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Norway Lake resort brings northern Minnesota ice fishing amenities closer to home (video)

Bob Schimerowski, from Sunset Shores Resort on Norway Lake west of New London, sets up gear in one of three ice houses the family-owned resort. Tribune photo by Carolyn Lange2 / 2

NEW LONDON — When the Good Lord gives you ice, a good Minnesotan goes ice fishing.

A rural New London resort is making it easy to keep that commandment by offering winter ice fishing amenities usually only found on northern Minnesota lakes.

Sunset Shores Resort on Norway Lake augments their business by renting out three large ice houses to die-hard anglers or first-timers who want to give the sport a try.

It’s common for northern Minnesota resorts to rent heated ice houses but it’s rare in the southern half of the state, said Bob Schimerowski, who owns and operates the family business with his wife, Chris, and their five children.

“Around here, I don’t think anybody else is doing it,” Schimerowski said, adding that out-of-state anglers like having a closer option that lets them spend more time fishing and less time driving further north.

The heated ice houses at Sunset Shores include beds for optional overnight stays, indoor cook stoves and outdoor grills.

The largest, 10-feet-by-24-feet structure, has 12 fishing holes, six bunk beds and a bathroom.

Each of the two smaller units has eight fish holes and four bunks.

When anglers arrive the houses are warmed up and the holes are drilled out.

“You can have it 85 degrees in there if you want,” Schimerowski said.

Customers bring their own sleeping bags, fishing poles and bait. The resort has depth finders and fish finders with underwater cameras to rent out and TVs are provided if requested.

The ice houses have attracted large and small groups, he said.

Earlier this month nine Iowans who belong to the 200-member “Ames Anglers” fishing club spent the weekend fishing in the ice houses.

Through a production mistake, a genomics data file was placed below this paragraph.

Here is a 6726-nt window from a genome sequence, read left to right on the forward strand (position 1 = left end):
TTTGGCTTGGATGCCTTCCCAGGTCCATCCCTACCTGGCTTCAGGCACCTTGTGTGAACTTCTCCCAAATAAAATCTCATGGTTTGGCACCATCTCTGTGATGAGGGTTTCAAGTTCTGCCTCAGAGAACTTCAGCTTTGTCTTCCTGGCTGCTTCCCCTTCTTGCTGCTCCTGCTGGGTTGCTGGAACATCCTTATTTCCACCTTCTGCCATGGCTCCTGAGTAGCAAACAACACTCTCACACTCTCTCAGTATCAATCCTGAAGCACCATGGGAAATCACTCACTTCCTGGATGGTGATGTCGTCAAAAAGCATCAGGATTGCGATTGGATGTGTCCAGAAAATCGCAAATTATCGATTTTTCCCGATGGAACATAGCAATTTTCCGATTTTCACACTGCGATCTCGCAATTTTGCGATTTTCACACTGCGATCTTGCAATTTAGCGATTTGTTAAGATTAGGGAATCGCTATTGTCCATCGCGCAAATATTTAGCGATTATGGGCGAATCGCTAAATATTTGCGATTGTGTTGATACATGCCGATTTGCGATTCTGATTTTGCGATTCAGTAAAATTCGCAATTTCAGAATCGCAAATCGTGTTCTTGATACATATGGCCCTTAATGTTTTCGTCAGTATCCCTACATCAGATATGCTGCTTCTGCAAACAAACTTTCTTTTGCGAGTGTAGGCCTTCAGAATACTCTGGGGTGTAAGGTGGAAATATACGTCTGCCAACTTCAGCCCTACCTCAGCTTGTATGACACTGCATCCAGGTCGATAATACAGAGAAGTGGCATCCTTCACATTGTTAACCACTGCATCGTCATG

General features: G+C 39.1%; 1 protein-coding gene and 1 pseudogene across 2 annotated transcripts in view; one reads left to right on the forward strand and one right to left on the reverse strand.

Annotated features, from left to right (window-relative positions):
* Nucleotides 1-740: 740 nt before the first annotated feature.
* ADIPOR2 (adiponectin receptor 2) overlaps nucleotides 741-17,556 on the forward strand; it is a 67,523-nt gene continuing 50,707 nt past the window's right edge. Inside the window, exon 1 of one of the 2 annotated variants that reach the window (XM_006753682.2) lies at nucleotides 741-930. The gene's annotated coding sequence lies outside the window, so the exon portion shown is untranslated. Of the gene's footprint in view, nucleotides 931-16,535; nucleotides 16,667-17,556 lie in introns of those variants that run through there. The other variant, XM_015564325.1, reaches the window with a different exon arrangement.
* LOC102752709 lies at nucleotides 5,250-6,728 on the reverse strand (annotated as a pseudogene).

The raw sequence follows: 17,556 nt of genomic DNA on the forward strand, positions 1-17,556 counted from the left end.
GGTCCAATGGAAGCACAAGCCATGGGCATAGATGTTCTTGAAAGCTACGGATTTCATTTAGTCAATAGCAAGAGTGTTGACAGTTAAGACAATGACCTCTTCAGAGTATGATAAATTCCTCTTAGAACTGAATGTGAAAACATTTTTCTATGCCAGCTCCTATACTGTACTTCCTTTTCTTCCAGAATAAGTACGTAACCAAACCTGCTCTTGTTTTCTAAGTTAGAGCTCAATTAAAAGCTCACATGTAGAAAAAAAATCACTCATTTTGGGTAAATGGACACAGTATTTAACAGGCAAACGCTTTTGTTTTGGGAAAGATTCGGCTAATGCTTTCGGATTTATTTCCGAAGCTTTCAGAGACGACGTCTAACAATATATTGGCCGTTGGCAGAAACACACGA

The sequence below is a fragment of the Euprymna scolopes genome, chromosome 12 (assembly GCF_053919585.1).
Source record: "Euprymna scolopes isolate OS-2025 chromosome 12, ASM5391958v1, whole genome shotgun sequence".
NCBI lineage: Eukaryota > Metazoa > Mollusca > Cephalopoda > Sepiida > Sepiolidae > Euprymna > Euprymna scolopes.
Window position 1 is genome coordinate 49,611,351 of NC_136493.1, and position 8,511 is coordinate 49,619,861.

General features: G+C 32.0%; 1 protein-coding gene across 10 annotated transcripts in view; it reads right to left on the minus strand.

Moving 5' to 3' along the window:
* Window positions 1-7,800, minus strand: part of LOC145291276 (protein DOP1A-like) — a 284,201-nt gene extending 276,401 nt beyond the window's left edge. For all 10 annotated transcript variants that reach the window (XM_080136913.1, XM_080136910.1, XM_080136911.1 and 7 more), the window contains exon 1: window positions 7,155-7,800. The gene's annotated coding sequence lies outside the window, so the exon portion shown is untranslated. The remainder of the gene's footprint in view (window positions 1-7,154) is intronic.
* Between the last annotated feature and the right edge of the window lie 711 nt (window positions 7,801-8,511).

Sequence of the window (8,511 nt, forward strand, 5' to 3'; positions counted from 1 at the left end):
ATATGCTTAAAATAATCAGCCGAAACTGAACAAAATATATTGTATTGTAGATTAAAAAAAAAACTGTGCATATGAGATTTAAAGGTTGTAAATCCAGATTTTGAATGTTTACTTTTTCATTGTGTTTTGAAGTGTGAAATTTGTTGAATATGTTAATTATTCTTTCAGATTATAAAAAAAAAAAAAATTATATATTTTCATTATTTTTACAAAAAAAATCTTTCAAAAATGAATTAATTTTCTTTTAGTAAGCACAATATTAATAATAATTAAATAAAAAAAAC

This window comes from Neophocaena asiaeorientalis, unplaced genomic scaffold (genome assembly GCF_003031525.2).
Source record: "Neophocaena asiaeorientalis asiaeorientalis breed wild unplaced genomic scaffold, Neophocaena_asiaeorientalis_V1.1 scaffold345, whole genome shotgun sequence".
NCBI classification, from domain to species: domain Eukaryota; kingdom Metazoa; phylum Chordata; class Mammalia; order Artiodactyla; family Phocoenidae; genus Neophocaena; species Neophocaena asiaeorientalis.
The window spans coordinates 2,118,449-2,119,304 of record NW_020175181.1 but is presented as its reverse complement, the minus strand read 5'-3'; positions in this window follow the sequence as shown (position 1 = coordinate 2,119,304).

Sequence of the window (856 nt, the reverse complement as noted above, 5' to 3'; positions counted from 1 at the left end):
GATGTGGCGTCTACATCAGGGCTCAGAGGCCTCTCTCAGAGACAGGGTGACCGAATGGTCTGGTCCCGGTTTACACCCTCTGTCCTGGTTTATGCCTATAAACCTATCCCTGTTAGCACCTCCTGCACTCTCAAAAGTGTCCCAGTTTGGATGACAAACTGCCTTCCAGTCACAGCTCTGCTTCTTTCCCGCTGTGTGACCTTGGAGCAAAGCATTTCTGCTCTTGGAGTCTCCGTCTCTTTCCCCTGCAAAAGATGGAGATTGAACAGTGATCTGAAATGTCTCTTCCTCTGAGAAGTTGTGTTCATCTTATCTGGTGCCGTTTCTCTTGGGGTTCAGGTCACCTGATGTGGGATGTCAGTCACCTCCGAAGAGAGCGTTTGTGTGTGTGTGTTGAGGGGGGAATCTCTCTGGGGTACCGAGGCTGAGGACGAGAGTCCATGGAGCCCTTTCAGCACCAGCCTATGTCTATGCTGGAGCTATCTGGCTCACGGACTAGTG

It was their second winter weekend here.

“Beautiful accommodations,” said Rodney Flickinger, who organized the Iowa trip to Minnesota. “I think the guys really want to go back again.”

Flickinger said he looked at similar ice fishing packages around Mille Lacs Lake but said the higher cost and the extra 2½ hours in the vehicle put it out of reach for his group.

Sunset Shores charges $35 a person for a 24-hour period for the ice houses.

Customers have the option of sleeping in one of the resort’s winterized cabins rather than the fish houses. That combo package is $59 a person a day for a minimum of four people.

“It’s a great deal,” said Flickinger. “Our host was very accommodating.”

Schimerowski, who is also the U.S. Research Seed Manager for Pannar Seed that’s based in South Africa but has an office in Olivia, purchased the resort in 2005 and began turning the seasonal business into a year-round resort.

He began offering the ice houses primarily because he “likes ice fishing so much” with his kids and he wanted to make that opportunity available to others.

He refurbished cold seed storage units into the fish houses.

Schimerowski said he gets groups from Iowa, Nebraska, South Dakota and Minneapolis, as well as people from South African or Europe, in Minnesota on business with the seed company he works for.

“You meet a lot of neat people and have a lot of fun,” he said.

For most of the world travelers it’s the first time they’ve been on a frozen lake.

“They’ve heard about people driving on the ice and they want to go out and experience that and fish through 20 inches of ice is really a nice experience,” he said.

The recent cold weather has resulted in a thick layer of ice on Norway Lake and has made heated ice houses very attractive.

Schimerowski said Norway Lake has been pretty consistent in giving up some walleye and crappies this winter.

That doesn’t mean fish are caught every time.

Flickinger said the “fishing was great” when his group was here this month. “But the catching left a little to be desired,” he said, with a laugh.

Carolyn Lange

A reporter for 35 years, Carolyn Lange covers regional news with the West Central Tribune.

(320) 894-9750